To convict a criminal defendant, the prosecutor must prove guilt beyond a reasonable doubt. Of course, the defendant gets an opportunity to present a defense. There are many defenses, from "I didn't do it" to "I did it, but it was self-defense” and beyond. Read more about some common defenses below.
Most often, defendants go with the claim that they simply did not commit the alleged act in question. They might argue that someone else committed the crime or that no crime was committed in the first place. A defense attorney taking the position that no offense happened might claim that witnesses' versions of events are untrue or that the client's actions didn't satisfy all the elements of the offense.
Below are a couple concepts within the "didn't do it" line of defense: the presumption of innocence and alibi.
All people accused of crime are legally presumed to be innocent until the point of conviction, whether that comes by way of trial or plea. This presumption means that the prosecution must convince the jury of the defendant's guilt, rather than the defendant having to prove innocence. A defendant may simply remain silent and not present any witnesses, then argue that the prosecution failed to prove its case. But, in practice, defense attorneys often present their own witnesses in order to counteract the government’s case.
The prosecutor must convince the fact-finder of the defendant’s guilt "beyond a reasonable doubt." This heavy burden of proof requires that the jury (in some cases, the judge) have a moral certainty that the defendant is guilty. With such a high burden on the opposition, defense attorneys often impress upon juries that thinking the defendant committed the crime isn’t enough for a conviction.
An alibi defense consists of evidence that the defendant was somewhere other than the scene of the crime at the time of the crime. For example, assume that Jones is accused of committing a burglary on Hampton Street at midnight on September 14. Alibi evidence might consist of a friend’s testimony that he and Jones were at the movie theater from 11:00 p.m. to 1:00 a.m. on the night of the 14th. Additional alibi evidence would be the movie tickets and a credit card statement showing that Jones purchased them shortly before 11:00 p.m.
Sometimes an acquittal is the result even if the prosecutor showed that that the defendant did, without a doubt, commit the alleged act. There are many kinds of "excuse" defenses; read about a few below.
Self-defense is commonly asserted by those charged with crimes of violence, such as battery, assault, or murder. The defendant admits to having used violence, but claims that it was justified by the other person's threatening or violent actions. The core issues in self-defense cases often are:
Self-defense is rooted in the belief that people should be allowed to protect themselves. In part, this means that someone doesn’t necessarily have to wait to the point of actually being struck in order to act in self-defense. Whatever the circumstances are, any force that the would-be defendant uses has to be reasonable under the circumstances.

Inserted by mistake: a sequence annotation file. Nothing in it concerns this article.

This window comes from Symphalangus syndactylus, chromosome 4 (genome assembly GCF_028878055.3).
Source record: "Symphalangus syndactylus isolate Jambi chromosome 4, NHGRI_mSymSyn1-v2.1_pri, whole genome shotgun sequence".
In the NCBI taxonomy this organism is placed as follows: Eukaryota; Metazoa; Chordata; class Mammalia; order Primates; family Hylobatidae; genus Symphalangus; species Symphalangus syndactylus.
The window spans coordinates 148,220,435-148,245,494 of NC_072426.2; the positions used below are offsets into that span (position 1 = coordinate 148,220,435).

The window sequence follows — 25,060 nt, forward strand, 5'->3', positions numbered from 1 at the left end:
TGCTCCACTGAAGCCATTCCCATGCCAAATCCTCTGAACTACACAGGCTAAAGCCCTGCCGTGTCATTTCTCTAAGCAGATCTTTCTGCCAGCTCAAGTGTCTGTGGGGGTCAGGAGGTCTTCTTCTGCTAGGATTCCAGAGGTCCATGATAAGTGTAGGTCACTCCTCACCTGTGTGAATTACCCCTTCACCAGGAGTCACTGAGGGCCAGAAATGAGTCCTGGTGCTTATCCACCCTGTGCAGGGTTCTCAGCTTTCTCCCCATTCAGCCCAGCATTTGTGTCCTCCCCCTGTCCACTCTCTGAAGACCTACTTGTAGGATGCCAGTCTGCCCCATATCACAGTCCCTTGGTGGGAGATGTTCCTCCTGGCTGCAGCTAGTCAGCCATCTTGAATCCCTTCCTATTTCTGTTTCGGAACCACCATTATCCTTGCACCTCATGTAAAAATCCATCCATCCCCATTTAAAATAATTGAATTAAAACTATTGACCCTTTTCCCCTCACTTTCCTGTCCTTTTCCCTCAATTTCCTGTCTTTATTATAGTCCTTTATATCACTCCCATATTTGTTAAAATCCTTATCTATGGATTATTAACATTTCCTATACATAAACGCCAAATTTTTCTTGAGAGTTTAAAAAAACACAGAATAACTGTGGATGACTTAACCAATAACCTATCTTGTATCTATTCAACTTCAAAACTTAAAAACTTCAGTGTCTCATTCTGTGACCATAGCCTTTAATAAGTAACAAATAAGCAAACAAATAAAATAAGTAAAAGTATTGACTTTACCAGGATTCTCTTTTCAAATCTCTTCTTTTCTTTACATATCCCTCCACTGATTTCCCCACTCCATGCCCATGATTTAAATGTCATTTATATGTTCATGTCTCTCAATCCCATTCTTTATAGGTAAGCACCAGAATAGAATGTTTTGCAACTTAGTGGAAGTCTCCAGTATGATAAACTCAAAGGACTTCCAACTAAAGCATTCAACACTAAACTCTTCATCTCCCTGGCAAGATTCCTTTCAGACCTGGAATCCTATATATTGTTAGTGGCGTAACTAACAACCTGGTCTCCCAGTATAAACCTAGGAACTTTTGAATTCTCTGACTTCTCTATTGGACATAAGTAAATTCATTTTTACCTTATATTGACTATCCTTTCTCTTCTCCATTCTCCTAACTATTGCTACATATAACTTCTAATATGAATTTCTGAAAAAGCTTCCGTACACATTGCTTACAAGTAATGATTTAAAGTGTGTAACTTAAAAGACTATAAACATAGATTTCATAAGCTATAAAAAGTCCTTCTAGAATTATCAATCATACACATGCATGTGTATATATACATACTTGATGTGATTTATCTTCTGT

The insanity defense is generally based on the principle that punishment is justified only where defendants are capable of controlling their behavior and understanding that what they’ve done is wrong. The insanity defense prevents some people who can't function fully from being criminally punished.
The insanity defense is an extremely complex topic; many scholarly works are devoted entirely to explaining its nuances. Here are some major points of interest:
Defendants who commit crimes under the influence of drugs or alcohol sometimes argue that their mental functioning was so impaired that they cannot be held accountable for their actions. Generally, however, voluntary intoxication does not excuse criminal conduct. (Involuntary intoxication, where applicable, tends to excuse more behavior.) The theory is that defendants know (or should know) how alcohol and drugs affect functioning, and that they shouldn’t be off the hook because they chose to get themselves intoxicated.
Some states have an exception to this general rule: A defendant accused of committing a crime that requires "specific intent" can claim having been too drunk or high to have formed that intent. (Specific intent generally describes a situation where the defendant intends the precise consequences of an act in addition to intending the act itself.) Specific intent may be only a partial defense, however. For example, it might lead to an acquittal for assault with specific intent to kill but a conviction of assault with a deadly weapon, the latter of which typically doesn't require specific intent.
Entrapment occurs when the government induces the commission of a crime that the person wouldn’t have otherwise committed. However, law enforcement officers can provide opportunities for defendants to commit crimes without committing entrapment. Entrapment is often difficult to prove, and, like the defenses above, can be complicated.
If you face criminal charges, consult an experienced criminal defense attorney. A knowledgeable lawyer should be able to fully explain the applicable law—which will depend on your jurisdiction—and protect your rights.